The sermon Peter preached on the Day of Pentecost saw 3,000 souls saved that day. What was the essence of his sermon? First, he explained the phenomenon of “everyone hearing the works of God in his own language” from the prophet Joel, and the need for everyone to call upon the name of the Lord to be saved (Acts 2:6-12, 16-21); second, he pointed out how God authenticated the deity of Jesus (through signs, wonders and miracles) whom they had put to death on a cross (2:22-23); third, he mentioned how God had raised Jesus up again from the dead (2:24-29); fourth, he demonstrated that Jesus was the fulfillment of a prophecy by David that said God would raise up One of his descendants to sit on his throne forever (2:30-32); fifth, he stated that Jesus had been exalted to the right hand of God, and that He had poured out His Spirit upon those who had believed in Him (2:33)… and sixth, that God had made Jesus (whom they had crucified) both Lord and Christ (2:36). When the Jewish people heard this, they were pierced to the heart and asked Peter and the rest of the apostles “what they should do” (2:37). Peter said,Repent, and let each of you be baptized in the name of Jesus Christ for the forgiveness of your sins(2:38)… and then he exhorted them to “be saved from this perverse generation!” (2:40). Three thousand people embraced Christ that day (2:41), and the resultant effect was that they kept on devoting themselves to the apostles teaching and to fellowship, and to the breaking of bread and to prayer (2:42). In short, all Peter did in this sermon was demonstrate to them that Jesus (whom they crucified) was alive, that He was both Lord and the Messiah, and that they needed to repent for the forgiveness of sins. It was simply a matter of them “repenting of their sins and believing that the resurrected Jesus was the Messiah – the Holy One of God (2:27, 31, 34, 36). There was no call to follow Him or obey Him (apparently that was a natural outgrowth of their believing in Him)… just a call to believe in Him and repent of their sins — as a result of their believing that Jesus was the Messiah of God, they would continue to grow in Him and learn how to be one of His followers (2:42).

FAITH is not a simple mental assent to facts — it is a heartfelt coming to Christ and resting in Him for what He is and what He offers. It is an act of the heart (prompted by the Holy Spirit) that no longer hates the light, but comes to the light because a new set of spiritual taste buds have been created in the heart (by the Holy Spirit) and Christ now tastes satisfying to the soul. This notion of faith is taken mainly from the Gospel of John where Jesus says, “I am the Bread of Life; he who comes to Me shall not hunger, and he who believes in Me shall never thirst” (Jn 6:35). This view of faith implies that faith itself will inevitably wean a person away from sin because faith is a resting in what Jesus has to offer, namely, the pathway of life (Jn 3:16; 10:10). Faith is the believer’s soul cleaving to Jesus for the forgiveness and guidance and hope it needs to live a life that is pleasing to God (Jn 10:27; 15:5, 7; Heb 11:6).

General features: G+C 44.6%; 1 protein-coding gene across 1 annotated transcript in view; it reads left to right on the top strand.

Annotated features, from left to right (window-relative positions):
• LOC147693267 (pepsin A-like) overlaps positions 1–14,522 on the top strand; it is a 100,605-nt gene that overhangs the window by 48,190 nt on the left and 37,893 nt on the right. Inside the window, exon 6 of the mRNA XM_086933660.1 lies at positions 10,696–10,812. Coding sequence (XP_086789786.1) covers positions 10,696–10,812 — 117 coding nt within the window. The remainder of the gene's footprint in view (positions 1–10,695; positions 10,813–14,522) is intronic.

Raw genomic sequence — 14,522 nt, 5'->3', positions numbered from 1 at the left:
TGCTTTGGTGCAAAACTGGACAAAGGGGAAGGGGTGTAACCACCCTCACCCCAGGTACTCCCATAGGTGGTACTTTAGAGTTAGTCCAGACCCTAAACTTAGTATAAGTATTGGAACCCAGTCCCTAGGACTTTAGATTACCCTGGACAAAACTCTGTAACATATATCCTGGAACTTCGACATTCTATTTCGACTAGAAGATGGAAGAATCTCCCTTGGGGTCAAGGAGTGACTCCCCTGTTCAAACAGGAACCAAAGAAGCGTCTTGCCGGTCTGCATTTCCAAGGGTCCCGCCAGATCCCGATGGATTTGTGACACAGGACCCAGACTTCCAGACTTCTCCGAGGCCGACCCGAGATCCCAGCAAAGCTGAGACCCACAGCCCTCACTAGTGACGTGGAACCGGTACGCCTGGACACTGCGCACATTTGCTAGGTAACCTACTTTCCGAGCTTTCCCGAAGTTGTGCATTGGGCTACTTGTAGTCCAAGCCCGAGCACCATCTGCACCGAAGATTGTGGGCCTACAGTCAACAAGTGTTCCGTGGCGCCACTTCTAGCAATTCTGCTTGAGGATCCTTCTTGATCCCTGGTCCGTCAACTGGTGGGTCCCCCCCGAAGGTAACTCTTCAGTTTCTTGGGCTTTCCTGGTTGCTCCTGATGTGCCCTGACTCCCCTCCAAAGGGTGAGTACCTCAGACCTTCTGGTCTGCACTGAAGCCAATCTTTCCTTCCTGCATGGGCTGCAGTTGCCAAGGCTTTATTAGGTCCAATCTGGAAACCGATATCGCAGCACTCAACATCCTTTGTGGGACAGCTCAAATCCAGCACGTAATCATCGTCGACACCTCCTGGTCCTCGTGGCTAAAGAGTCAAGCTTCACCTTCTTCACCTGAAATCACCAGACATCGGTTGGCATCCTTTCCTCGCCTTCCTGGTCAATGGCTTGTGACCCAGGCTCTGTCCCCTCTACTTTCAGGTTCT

It would be interesting to look at EVERY SERMON preached in the New Testament, both by Jesus and by the apostles, and see exactly what each message contained — obviously, we do not have the time to evaluate each sermon at this point, but the results of such a study would demonstrate whether or not a “call to following Christ” was a dominant theme in these sermons. I am sure it was the theme of some sermons, but what that percentage is exactly, I am not prepared to answer. The question is this: Is it absolutely essential that every “call to salvation” include a statement that says you must also be willing to make Jesus the “lord” of your life if you really want to become a Christian, and promise to “follow” Him from this day forward? Or is that adding something to the invitation that is not absolutely necessary? Though I believe “lordship” is a natural outgrowth of genuine salvation, I do not believe that it need be clearly defined in the believer’s mind prior to his being born again. Some in the “lordship” camp insist that salvation is only for those who are willing to forsake everything; that saving faith is a commitment to leave sin and follow Jesus Christ at all costs. I don’t believe it is possible for an individual to fully understand the implications of “following Christ” prior to making a decision to accept Him as Savior — the vast majority of genuine believers are still wrestling through these issues, and to some degree every believer struggles with complete surrender to the lordship of Christ. All Christians are in various stages of growth in their walk; if their conversion is genuine they will exhibit growth, however meager and faltering during their lifetime. All Christians will bear spiritual fruit — somewhere, sometime, somehow — even if it takes many years of chas-tisement and difficulty on the part of the believer to produce even a modicum of fruit in his life. However, if there is a complete absence of fruit in a person’s life, then that person is simply not a believer. Not to be fruitful is to be faithless, and therefore lack salvation. Jesus’ gospel trans-forms those it saves; those who are not in the process of being transformed are simply not saved, no matter what their profession of faith may be. Remember the words of Jesus: “Not everyone who says to Me, ‘Lord, Lord,’ will enter the kingdom of heaven; but he who does the will of My father who is in heaven” (Mt 7:21).